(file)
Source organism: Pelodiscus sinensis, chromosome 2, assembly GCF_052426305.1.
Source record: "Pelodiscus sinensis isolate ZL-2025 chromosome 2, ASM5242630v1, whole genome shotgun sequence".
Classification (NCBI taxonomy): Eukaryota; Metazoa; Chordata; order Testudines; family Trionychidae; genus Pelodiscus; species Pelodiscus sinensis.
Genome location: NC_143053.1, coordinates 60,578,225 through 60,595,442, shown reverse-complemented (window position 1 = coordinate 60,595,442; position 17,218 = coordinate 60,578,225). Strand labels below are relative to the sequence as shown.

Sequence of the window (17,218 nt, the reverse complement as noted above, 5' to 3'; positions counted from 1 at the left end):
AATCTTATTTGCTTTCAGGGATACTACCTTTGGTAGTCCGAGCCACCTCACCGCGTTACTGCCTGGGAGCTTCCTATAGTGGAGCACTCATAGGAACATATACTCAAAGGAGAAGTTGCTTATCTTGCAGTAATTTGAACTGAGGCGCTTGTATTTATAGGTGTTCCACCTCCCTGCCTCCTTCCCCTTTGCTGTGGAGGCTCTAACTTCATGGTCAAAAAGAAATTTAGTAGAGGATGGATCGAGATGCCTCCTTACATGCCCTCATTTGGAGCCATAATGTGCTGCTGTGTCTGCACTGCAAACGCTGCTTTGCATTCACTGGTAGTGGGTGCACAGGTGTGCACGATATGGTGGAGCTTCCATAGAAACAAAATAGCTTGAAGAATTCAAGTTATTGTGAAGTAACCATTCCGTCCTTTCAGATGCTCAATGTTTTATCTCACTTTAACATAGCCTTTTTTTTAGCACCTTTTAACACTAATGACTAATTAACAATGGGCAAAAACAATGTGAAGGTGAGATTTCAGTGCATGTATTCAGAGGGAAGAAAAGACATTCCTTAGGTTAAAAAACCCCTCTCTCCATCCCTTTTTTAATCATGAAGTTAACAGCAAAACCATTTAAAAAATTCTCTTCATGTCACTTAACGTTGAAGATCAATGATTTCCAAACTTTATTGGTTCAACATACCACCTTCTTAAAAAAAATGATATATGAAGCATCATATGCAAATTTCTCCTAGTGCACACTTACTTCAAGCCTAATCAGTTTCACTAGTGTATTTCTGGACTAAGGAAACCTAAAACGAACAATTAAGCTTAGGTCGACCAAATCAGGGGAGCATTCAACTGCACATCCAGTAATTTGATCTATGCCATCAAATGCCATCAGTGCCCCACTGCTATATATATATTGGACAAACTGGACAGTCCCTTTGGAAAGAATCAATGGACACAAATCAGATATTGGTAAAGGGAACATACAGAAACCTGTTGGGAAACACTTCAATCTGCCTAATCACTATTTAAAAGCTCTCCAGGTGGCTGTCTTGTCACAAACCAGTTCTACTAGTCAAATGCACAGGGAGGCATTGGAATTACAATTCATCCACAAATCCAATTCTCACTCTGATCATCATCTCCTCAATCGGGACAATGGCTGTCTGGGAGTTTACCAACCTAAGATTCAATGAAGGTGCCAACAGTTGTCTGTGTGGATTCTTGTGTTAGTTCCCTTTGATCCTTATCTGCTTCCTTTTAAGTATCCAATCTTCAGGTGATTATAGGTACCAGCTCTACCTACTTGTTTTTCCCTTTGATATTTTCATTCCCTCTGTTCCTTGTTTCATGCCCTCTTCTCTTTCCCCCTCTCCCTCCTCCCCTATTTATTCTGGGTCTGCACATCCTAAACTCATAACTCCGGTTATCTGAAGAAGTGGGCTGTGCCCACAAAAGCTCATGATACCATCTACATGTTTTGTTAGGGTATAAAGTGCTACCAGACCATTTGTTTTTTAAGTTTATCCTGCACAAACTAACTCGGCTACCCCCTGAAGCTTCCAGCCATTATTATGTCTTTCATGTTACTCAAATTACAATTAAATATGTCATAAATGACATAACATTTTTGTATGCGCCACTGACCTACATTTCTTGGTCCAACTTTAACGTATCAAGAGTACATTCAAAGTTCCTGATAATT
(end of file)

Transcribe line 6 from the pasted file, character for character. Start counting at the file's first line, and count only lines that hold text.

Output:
AATCTTATTTGCTTTCAGGGATACTACCTTTGGTAGTCCGAGCCACCTCACCGCGTTACTGCCTGGGAGCTTCCTATAGTGGAGCACTCATAGGAACATATACTCAAAGGAGAAGTTGCTTATCTTGCAGTAATTTGAACTGAGGCGCTTGTATTTATAGGTGTTCCACCTCCCTGCCTCCTTCCCCTTTGCTGTGGAGGCTCTAACTTCATGGTCAAAAAGAAATTTAGTAGAGGATGGATCGAGATGCCTCCTTACATGCCCTCATTTGGAGCCATAATGTGCTGCTGTGTCTGCACTGCAAACGCTGCTTTGCATTCACTGGTAGTGGGTGCACAGGTGTGCACGATATGGTGGAGCTTCCATAGAAACAAAATAGCTTGAAGAATTCAAGTTATTGTGAAGTAACCATTCCGTCCTTTCAGATGCTCAATGTTTTATCTCACTTTAACATAGCCTTTTTTTTAGCACCTTTTAACACTAATGACTAATTAACAATGGGCAAAAACAATGTGAAGGTGAGATTTCAGTGCATGTATTCAGAGGGAAGAAAAGACATTCCTTAGGTTAAAAAACCCCTCTCTCCATCCCTTTTTTAATCATGAAGTTAACAGCAAAACCATTTAAAAAATTCTCTTCATGTCACTTAACGTTGAAGATCAATGATTTCCAAACTTTATTGGTTCAACATACCACCTTCTTAAAAAAAATGATATATGAAGCATCATATGCAAATTTCTCCTAGTGCACACTTACTTCAAGCCTAATCAGTTTCACTAGTGTATTTCTGGACTAAGGAAACCTAAAACGAACAATTAAGCTTAGGTCGACCAAATCAGGGGAGCATTCAACTGCACATCCAGTAATTTGATCTATGCCATCAAATGCCATCAGTGCCCCACTGCTATATATATATTGGACAAACTGGACAGTCCCTTTGGAAAGAATCAATGGACACAAATCAGATATTGGTAAAGGGAACATACAGAAACCTGTTGGGAAACACTTCAATCTGCCTAATCACTATTTAAAAGCTCTCCAGGTGGCTGTCTTGTCACAAACCAGTTCTACTAGTCAAATGCACAGGGAGGCATTGGAATTACAATTCATCCACAAATCCAATTCTCACTCTGATCATCATCTCCTCAATCGGGACAATGGCTGTCTGGGAGTTTACCAACCTAAGATTCAATGAAGGTGCCAACAGTTGTCTGTGTGGATTCTTGTGTTAGTTCCCTTTGATCCTTATCTGCTTCCTTTTAAGTATCCAATCTTCAGGTGATTATAGGTACCAGCTCTACCTACTTGTTTTTCCCTTTGATATTTTCATTCCCTCTGTTCCTTGTTTCATGCCCTCTTCTCTTTCCCCCTCTCCCTCCTCCCCTATTTATTCTGGGTCTGCACATCCTAAACTCATAACTCCGGTTATCTGAAGAAGTGGGCTGTGCCCACAAAAGCTCATGATACCATCTACATGTTTTGTTAGGGTATAAAGTGCTACCAGACCATTTGTTTTTTAAGTTTATCCTGCACAAACTAACTCGGCTACCCCCTGAAGCTTCCAGCCATTATTATGTCTTTCATGTTACTCAAATTACAATTAAATATGTCATAAATGACATAACATTTTTGTATGCGCCACTGACCTACATTTCTTGGTCCAACTTTAACGTATCAAGAGTACATTCAAAGTTCCTGATAATT